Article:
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Dominic Raab accused of breaking law over foreign aid cut

Foreign secretary Dominic Raab giving a statement in the House of Commons - Credit: PA

Dominic Raab has been accused of breaking the law over his decision not to offer MPs a vote on shrinking the UK’s aid budget.

A group of 28 MPs from seven different political parties wrote to Raab claiming his plans to abandon the 0.7% of GDP spend on aid would break a law instituted by David Cameron, the i has revealed.

They said: “The ex-Director of Public Prosecutions, Lord Macdonald of River Glaven, has recently investigated the legality of the government’s failure to pass new legislation before the development cut was announced.

“He was clear that the International Development Act 2015 does not make provision to change the 0.7 per cent target itself, only to miss it.”

Layla Moran, the Liberal Democrats’ aid spokesperson, who co-ordinated the letter, said: “We are asking Dominic Raab to tell us what checks and processes this decision went through before being made.

“We also urge him to bring this to parliament for a vote when we return from Recess, even though it would be retrospective. The clear intention of the current law cannot be ridden roughshod over.”

In November, Raab said that the government would “bring forward legislation in due course” in order to change its legal obligations under the 2015 act.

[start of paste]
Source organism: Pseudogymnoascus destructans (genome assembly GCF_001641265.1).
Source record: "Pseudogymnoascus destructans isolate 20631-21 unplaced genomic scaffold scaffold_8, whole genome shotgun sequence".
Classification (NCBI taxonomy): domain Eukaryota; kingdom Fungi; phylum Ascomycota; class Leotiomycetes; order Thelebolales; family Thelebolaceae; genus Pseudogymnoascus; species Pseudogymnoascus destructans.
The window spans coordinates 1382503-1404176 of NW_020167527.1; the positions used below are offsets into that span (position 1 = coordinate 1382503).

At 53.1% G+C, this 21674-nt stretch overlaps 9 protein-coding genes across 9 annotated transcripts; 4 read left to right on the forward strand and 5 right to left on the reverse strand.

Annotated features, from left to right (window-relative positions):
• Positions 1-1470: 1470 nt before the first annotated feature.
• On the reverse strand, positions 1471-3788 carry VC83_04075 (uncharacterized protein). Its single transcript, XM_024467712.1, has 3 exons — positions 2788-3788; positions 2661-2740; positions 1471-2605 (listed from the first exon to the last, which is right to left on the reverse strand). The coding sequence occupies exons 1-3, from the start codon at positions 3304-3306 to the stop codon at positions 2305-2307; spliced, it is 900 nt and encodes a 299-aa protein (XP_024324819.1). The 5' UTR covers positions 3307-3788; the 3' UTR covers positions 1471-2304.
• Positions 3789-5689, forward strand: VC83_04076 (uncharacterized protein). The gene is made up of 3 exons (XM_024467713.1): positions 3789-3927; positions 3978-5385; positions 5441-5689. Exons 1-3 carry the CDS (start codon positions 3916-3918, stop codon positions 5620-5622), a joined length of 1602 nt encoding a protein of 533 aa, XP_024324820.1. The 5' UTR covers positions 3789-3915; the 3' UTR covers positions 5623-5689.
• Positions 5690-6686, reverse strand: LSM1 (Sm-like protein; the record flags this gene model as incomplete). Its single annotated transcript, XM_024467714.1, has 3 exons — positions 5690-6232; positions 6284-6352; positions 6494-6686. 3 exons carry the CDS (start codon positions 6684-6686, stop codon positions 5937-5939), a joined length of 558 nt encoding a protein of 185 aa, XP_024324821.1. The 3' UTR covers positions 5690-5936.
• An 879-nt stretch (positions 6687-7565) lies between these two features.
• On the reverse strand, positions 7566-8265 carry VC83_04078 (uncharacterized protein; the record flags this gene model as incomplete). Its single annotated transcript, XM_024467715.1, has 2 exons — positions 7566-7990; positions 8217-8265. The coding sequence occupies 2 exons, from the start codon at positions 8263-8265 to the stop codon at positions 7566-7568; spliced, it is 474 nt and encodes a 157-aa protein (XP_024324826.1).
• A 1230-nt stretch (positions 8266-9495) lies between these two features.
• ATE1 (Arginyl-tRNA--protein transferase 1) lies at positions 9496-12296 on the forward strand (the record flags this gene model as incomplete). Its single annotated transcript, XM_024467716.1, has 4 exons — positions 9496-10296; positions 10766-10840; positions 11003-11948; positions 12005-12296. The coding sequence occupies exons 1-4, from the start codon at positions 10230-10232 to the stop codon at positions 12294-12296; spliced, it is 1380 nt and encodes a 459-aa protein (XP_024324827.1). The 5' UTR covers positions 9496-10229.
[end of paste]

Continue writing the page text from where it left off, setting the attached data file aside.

However, Foreign Office lawyers now believe that a clause in the law allowing ministers to reduce aid spending in times of financial turbulence means that no legislation is necessary.

A UK government spokesperson said: “The seismic impact of the pandemic on the UK economy has forced us to take tough but necessary decisions, including temporarily reducing the overall amount we spend on aid.

“We remain a world-leading aid donor and we will spend more than £10bn this year to fight poverty, tackle climate change and improve global health. The UK government has acted in accordance with the International Development Act 2015 throughout this process.”

Critics have claimed that the government does not want to hold a vote because it is nervous about the size of any Conservative backbench rebellion. As many as 30 Tory MPs could oppose the aid cut.

The prime minister has insisted that he intends to restore the 0.7 per cent target as soon as possible but has refused to put a date on any future increase in funding.